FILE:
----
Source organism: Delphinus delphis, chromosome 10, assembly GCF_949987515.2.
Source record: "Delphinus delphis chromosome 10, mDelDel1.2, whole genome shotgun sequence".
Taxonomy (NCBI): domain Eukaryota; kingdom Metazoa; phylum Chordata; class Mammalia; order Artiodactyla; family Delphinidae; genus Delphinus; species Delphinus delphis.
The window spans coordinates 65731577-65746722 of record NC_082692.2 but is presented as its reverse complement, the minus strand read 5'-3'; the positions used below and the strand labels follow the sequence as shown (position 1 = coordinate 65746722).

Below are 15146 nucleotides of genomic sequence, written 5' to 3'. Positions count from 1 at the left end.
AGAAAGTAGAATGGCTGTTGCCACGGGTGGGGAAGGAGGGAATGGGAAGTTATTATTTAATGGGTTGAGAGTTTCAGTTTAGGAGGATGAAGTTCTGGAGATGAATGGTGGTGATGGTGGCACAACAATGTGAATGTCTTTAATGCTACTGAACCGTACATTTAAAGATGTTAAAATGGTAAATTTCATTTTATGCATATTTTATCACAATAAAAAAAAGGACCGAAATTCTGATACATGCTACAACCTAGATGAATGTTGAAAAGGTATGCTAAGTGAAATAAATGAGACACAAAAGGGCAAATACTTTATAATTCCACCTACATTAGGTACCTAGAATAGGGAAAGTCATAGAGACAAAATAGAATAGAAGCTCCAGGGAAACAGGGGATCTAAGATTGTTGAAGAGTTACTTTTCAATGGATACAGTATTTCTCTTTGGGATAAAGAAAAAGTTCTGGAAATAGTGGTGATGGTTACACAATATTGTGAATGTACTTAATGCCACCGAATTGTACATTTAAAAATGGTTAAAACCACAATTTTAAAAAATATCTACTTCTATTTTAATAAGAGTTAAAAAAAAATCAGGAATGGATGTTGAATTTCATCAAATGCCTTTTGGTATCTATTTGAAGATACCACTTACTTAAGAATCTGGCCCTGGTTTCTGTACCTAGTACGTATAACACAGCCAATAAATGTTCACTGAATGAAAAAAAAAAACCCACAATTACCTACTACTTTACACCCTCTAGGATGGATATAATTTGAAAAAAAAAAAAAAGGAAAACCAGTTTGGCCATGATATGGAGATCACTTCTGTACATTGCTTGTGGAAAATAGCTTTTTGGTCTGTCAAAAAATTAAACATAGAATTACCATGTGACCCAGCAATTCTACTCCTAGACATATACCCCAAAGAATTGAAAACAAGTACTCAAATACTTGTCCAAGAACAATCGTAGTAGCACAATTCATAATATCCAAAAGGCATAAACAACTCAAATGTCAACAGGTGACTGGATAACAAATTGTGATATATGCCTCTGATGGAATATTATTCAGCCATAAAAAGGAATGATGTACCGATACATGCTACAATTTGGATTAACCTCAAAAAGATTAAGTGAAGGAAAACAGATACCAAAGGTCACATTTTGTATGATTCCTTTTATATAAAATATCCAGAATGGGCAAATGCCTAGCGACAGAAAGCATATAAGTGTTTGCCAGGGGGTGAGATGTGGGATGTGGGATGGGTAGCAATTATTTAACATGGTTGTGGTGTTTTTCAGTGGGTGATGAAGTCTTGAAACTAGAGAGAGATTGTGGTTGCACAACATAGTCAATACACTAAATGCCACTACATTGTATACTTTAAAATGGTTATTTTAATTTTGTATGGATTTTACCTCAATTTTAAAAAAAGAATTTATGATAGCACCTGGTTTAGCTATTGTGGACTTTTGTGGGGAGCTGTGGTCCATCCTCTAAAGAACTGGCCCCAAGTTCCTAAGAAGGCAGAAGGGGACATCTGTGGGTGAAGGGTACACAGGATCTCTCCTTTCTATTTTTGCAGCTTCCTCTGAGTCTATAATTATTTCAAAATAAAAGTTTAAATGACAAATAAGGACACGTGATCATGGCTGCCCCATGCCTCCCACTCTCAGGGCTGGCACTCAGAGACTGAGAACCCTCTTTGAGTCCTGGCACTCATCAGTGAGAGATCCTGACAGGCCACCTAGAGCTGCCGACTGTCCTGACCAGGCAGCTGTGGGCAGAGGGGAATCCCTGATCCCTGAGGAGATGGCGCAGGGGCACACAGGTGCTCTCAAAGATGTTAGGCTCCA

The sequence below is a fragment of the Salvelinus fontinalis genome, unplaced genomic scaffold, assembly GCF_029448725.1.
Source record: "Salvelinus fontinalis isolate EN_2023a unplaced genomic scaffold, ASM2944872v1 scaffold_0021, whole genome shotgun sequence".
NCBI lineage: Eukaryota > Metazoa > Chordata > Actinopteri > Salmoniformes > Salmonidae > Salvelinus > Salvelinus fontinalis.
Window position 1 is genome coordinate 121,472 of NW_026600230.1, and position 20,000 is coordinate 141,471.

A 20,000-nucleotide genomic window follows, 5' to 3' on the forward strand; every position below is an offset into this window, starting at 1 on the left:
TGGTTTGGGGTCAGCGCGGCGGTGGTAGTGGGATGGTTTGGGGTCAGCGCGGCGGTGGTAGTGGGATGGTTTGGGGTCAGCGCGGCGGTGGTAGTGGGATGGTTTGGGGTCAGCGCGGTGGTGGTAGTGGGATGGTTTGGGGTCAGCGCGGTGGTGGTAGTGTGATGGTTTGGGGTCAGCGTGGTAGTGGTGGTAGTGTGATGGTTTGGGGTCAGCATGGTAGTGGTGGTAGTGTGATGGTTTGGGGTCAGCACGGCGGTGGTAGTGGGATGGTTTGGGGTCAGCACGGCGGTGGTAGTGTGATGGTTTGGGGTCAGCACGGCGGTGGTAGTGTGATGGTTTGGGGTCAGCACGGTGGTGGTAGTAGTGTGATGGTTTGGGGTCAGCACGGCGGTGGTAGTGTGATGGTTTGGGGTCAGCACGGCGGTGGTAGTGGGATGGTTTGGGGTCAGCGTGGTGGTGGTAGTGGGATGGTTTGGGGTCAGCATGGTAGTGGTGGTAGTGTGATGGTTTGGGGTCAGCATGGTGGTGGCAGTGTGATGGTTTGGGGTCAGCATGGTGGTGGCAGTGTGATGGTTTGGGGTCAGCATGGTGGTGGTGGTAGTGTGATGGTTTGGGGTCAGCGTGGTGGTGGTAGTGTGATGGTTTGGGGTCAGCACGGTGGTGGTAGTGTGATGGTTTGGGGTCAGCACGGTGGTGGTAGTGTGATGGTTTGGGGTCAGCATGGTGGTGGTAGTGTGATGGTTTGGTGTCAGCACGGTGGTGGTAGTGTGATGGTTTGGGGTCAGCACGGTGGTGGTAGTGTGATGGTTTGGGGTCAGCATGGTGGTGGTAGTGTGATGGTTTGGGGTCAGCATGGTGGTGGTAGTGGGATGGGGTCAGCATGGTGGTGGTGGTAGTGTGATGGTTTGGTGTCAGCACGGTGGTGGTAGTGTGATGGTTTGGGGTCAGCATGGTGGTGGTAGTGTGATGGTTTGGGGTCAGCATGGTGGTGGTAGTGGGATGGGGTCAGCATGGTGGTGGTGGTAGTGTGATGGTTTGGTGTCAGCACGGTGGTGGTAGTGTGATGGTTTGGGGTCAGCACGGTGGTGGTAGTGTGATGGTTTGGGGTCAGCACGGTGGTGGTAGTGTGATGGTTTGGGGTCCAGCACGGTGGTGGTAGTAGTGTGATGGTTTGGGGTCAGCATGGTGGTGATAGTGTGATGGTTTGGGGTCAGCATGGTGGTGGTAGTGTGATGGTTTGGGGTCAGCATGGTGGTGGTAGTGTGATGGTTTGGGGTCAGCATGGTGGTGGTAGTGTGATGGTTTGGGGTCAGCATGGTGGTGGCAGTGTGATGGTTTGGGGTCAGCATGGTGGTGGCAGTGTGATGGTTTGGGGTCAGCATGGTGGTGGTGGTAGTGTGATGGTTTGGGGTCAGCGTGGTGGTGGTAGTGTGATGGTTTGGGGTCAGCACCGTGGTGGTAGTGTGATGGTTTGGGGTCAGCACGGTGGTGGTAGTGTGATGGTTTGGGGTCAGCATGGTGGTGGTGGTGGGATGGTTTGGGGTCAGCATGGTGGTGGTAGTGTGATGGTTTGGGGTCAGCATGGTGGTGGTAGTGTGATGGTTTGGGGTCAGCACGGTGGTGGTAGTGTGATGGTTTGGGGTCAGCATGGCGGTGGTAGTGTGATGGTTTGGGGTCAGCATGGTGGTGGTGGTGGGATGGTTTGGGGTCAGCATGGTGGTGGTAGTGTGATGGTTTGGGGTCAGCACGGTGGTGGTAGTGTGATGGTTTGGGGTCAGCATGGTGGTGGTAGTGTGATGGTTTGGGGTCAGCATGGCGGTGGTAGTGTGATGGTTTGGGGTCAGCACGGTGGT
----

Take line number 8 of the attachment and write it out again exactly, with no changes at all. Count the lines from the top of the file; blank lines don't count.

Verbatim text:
Source record: "Salvelinus fontinalis isolate EN_2023a unplaced genomic scaffold, ASM2944872v1 scaffold_0021, whole genome shotgun sequence".